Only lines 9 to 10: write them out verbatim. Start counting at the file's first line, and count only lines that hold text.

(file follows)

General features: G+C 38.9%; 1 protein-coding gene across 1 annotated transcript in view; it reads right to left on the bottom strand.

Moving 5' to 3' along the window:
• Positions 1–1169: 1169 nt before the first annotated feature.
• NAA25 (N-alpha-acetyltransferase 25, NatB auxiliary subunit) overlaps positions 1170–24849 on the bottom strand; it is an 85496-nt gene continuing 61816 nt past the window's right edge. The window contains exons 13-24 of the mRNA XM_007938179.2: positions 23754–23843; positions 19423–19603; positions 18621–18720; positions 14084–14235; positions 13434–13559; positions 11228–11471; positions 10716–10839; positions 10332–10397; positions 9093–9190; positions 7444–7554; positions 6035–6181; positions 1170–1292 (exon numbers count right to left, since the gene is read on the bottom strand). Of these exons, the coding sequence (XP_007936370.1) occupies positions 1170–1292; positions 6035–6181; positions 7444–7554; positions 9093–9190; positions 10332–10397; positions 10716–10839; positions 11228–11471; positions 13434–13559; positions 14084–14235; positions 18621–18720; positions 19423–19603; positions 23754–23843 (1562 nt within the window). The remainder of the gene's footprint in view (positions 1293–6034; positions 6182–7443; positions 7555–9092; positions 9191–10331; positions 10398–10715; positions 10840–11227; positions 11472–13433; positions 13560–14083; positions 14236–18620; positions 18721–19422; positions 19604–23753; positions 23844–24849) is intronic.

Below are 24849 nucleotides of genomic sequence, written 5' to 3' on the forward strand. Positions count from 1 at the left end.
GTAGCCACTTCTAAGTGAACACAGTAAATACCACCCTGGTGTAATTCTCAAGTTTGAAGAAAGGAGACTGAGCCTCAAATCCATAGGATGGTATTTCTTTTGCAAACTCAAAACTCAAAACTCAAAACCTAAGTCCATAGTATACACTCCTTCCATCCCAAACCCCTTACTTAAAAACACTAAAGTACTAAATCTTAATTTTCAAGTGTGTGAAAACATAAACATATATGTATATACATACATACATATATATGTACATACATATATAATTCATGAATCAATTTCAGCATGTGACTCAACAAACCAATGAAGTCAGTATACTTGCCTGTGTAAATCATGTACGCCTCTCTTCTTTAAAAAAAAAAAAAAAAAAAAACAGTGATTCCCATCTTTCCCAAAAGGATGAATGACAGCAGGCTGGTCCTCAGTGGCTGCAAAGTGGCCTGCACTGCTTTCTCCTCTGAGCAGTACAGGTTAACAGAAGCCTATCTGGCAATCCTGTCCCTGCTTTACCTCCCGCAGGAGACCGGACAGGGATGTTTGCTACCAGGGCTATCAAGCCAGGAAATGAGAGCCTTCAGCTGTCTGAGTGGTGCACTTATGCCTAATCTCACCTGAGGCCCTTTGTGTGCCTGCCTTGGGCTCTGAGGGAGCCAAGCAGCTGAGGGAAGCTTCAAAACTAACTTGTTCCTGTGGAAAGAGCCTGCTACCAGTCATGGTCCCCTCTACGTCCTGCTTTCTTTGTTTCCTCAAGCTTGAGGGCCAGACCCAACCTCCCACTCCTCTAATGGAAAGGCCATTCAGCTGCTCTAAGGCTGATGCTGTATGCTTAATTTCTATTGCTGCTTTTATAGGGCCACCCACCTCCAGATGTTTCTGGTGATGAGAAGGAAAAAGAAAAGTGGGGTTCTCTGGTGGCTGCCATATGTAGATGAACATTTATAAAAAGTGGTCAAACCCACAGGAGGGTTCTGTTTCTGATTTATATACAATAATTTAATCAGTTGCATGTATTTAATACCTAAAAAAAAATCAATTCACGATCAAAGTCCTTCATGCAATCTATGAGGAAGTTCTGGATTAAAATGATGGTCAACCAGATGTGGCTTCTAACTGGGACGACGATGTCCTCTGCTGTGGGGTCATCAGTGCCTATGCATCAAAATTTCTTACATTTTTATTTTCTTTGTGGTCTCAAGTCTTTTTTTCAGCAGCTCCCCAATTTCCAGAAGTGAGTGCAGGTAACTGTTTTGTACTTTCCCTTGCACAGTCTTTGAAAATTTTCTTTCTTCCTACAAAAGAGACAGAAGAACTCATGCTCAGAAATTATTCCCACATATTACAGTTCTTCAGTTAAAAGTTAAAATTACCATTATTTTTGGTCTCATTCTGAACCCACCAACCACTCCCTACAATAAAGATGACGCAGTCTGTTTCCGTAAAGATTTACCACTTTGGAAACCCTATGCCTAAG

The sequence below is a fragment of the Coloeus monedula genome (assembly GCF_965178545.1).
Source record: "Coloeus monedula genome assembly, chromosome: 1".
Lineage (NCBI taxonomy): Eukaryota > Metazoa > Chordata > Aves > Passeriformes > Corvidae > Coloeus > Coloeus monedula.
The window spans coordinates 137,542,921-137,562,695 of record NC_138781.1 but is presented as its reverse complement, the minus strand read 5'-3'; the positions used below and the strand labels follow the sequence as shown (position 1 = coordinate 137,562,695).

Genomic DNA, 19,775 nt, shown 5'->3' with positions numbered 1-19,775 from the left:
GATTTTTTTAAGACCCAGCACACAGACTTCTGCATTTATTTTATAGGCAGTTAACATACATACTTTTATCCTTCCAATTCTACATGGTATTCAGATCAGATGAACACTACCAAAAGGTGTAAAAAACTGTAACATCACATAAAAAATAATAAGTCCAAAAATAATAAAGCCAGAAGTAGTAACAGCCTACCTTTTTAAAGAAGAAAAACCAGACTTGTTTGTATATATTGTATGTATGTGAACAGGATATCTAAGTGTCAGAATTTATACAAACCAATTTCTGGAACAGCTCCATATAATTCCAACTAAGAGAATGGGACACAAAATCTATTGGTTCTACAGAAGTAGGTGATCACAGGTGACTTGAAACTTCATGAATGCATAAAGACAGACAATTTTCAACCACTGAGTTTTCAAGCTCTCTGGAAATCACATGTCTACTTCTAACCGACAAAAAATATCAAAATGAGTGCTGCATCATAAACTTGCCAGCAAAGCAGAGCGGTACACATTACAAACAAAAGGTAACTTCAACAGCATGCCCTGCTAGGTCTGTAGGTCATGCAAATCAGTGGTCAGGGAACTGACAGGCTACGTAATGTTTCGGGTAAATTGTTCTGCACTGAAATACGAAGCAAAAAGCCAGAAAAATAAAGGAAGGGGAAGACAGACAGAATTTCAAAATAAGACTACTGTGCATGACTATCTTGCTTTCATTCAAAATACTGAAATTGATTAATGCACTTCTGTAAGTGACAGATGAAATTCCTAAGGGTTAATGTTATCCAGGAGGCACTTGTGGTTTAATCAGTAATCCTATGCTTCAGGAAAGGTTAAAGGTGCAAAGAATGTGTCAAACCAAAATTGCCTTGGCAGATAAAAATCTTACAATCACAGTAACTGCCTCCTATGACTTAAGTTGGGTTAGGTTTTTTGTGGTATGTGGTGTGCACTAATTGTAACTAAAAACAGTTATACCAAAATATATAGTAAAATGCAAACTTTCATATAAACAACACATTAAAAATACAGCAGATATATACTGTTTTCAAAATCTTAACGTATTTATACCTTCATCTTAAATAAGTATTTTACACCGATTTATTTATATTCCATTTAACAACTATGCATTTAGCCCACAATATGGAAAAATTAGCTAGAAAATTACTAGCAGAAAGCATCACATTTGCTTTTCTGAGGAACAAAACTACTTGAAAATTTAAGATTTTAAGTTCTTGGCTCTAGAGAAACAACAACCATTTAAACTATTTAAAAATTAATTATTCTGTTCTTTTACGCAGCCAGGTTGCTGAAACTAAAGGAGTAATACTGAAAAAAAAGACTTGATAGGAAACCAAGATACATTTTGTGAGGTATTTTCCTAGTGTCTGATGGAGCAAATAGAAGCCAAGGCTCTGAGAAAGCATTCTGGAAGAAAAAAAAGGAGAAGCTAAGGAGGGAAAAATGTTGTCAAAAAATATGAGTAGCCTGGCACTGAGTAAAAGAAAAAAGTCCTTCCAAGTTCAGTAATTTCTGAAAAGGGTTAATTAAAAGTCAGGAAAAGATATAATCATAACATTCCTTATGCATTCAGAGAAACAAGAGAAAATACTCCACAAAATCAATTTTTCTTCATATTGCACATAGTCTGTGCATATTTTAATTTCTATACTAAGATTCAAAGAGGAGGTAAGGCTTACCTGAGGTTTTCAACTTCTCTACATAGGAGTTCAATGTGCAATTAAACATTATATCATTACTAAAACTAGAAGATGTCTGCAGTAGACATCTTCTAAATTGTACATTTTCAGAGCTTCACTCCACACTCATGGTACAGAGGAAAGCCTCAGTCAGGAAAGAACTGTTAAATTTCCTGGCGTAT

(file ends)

Lineage (NCBI taxonomy): Eukaryota > Metazoa > Chordata > Aves > Passeriformes > Corvidae > Coloeus > Coloeus monedula.
The window spans coordinates 137,542,921-137,562,695 of record NC_138781.1 but is presented as its reverse complement, the minus strand read 5'-3'; the positions used below and the strand labels follow the sequence as shown (position 1 = coordinate 137,562,695).